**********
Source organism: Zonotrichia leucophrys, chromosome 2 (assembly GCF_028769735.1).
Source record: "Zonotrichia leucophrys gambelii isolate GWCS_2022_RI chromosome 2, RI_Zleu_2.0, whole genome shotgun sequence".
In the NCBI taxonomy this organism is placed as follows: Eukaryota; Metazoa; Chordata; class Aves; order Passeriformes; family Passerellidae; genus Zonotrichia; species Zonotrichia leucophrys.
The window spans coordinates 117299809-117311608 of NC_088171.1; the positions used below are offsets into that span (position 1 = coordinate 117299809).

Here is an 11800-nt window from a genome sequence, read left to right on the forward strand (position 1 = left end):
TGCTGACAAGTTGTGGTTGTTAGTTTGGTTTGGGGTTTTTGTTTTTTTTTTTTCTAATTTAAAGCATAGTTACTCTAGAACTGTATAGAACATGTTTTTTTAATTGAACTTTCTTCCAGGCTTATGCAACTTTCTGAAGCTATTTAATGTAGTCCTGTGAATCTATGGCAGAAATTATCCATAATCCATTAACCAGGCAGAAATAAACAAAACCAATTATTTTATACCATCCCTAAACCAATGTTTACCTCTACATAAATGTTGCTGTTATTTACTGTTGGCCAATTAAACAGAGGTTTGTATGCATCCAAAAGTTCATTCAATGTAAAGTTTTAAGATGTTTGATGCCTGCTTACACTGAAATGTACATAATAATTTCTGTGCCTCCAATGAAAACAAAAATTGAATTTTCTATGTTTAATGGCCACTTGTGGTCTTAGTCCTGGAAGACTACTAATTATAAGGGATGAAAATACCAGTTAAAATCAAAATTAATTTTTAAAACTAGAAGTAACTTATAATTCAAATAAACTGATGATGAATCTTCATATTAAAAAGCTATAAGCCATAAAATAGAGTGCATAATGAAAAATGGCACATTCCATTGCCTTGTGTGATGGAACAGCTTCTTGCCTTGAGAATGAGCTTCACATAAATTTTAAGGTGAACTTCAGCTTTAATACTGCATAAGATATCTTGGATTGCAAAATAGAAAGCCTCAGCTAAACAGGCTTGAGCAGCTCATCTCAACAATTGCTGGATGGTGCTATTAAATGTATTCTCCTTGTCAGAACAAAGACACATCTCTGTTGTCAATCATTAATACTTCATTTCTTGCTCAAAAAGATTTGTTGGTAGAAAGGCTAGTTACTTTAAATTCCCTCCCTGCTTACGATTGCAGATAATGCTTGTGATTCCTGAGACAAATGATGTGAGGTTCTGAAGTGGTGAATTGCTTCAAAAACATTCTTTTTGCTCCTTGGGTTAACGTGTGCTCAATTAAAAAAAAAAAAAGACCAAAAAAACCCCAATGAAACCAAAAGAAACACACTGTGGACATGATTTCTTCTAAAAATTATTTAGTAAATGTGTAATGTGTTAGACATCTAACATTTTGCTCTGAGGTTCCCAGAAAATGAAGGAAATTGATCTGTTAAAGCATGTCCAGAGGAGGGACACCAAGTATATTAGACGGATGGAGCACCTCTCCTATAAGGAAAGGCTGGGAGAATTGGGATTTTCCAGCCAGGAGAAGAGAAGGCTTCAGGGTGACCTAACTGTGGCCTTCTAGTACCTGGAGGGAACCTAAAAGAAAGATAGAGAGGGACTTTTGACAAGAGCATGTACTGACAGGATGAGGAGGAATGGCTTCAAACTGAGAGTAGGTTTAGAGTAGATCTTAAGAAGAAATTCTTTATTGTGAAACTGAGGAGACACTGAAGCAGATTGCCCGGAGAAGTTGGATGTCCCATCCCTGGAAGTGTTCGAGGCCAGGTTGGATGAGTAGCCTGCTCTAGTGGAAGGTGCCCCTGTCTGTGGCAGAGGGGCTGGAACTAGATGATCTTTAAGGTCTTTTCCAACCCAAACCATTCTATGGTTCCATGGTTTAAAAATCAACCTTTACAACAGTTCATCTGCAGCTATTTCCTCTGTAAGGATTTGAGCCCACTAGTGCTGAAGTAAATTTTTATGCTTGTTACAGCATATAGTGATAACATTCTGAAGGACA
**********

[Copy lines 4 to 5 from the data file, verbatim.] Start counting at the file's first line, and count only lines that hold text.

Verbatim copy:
The window spans coordinates 117299809-117311608 of NC_088171.1; the positions used below are offsets into that span (position 1 = coordinate 117299809).

Here is an 11800-nt window from a genome sequence, read left to right on the forward strand (position 1 = left end):